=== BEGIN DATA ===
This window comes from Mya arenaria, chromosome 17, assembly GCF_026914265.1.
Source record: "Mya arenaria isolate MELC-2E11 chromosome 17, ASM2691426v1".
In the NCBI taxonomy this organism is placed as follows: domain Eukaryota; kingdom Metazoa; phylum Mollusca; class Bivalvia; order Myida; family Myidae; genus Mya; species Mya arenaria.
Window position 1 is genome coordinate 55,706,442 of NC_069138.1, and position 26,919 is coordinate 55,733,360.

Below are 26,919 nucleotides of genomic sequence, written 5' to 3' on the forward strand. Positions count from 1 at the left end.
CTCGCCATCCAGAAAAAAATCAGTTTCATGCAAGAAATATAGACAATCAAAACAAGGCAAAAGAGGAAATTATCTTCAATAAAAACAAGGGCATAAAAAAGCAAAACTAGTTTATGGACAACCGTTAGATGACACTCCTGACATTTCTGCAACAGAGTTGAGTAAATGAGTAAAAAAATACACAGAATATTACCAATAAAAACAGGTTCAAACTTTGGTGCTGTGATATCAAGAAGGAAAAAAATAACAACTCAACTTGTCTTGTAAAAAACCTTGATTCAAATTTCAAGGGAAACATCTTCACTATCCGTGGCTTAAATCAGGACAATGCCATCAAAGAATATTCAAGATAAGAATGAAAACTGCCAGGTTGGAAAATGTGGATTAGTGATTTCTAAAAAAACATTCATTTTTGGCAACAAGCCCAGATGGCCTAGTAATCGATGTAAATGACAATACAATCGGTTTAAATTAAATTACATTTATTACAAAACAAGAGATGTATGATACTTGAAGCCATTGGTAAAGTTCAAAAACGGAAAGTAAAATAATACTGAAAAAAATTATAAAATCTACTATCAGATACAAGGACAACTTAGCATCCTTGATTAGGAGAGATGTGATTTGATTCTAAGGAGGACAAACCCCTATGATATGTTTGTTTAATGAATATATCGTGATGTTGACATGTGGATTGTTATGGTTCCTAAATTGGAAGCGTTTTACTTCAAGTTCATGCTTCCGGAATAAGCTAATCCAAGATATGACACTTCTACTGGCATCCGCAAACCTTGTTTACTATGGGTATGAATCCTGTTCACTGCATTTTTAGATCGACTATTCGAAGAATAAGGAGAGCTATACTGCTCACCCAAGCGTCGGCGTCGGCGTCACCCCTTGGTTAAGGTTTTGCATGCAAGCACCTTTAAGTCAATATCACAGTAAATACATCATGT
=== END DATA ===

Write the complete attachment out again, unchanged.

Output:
This window comes from Mya arenaria, chromosome 17, assembly GCF_026914265.1.
Source record: "Mya arenaria isolate MELC-2E11 chromosome 17, ASM2691426v1".
In the NCBI taxonomy this organism is placed as follows: domain Eukaryota; kingdom Metazoa; phylum Mollusca; class Bivalvia; order Myida; family Myidae; genus Mya; species Mya arenaria.
Window position 1 is genome coordinate 55,706,442 of NC_069138.1, and position 26,919 is coordinate 55,733,360.

Below are 26,919 nucleotides of genomic sequence, written 5' to 3' on the forward strand. Positions count from 1 at the left end.
CTCGCCATCCAGAAAAAAATCAGTTTCATGCAAGAAATATAGACAATCAAAACAAGGCAAAAGAGGAAATTATCTTCAATAAAAACAAGGGCATAAAAAAGCAAAACTAGTTTATGGACAACCGTTAGATGACACTCCTGACATTTCTGCAACAGAGTTGAGTAAATGAGTAAAAAAATACACAGAATATTACCAATAAAAACAGGTTCAAACTTTGGTGCTGTGATATCAAGAAGGAAAAAAATAACAACTCAACTTGTCTTGTAAAAAACCTTGATTCAAATTTCAAGGGAAACATCTTCACTATCCGTGGCTTAAATCAGGACAATGCCATCAAAGAATATTCAAGATAAGAATGAAAACTGCCAGGTTGGAAAATGTGGATTAGTGATTTCTAAAAAAACATTCATTTTTGGCAACAAGCCCAGATGGCCTAGTAATCGATGTAAATGACAATACAATCGGTTTAAATTAAATTACATTTATTACAAAACAAGAGATGTATGATACTTGAAGCCATTGGTAAAGTTCAAAAACGGAAAGTAAAATAATACTGAAAAAAATTATAAAATCTACTATCAGATACAAGGACAACTTAGCATCCTTGATTAGGAGAGATGTGATTTGATTCTAAGGAGGACAAACCCCTATGATATGTTTGTTTAATGAATATATCGTGATGTTGACATGTGGATTGTTATGGTTCCTAAATTGGAAGCGTTTTACTTCAAGTTCATGCTTCCGGAATAAGCTAATCCAAGATATGACACTTCTACTGGCATCCGCAAACCTTGTTTACTATGGGTATGAATCCTGTTCACTGCATTTTTAGATCGACTATTCGAAGAATAAGGAGAGCTATACTGCTCACCCAAGCGTCGGCGTCGGCGTCACCCCTTGGTTAAGGTTTTGCATGCAAGCACCTTTAAGTCAATATCACAGTAAATACATCATGT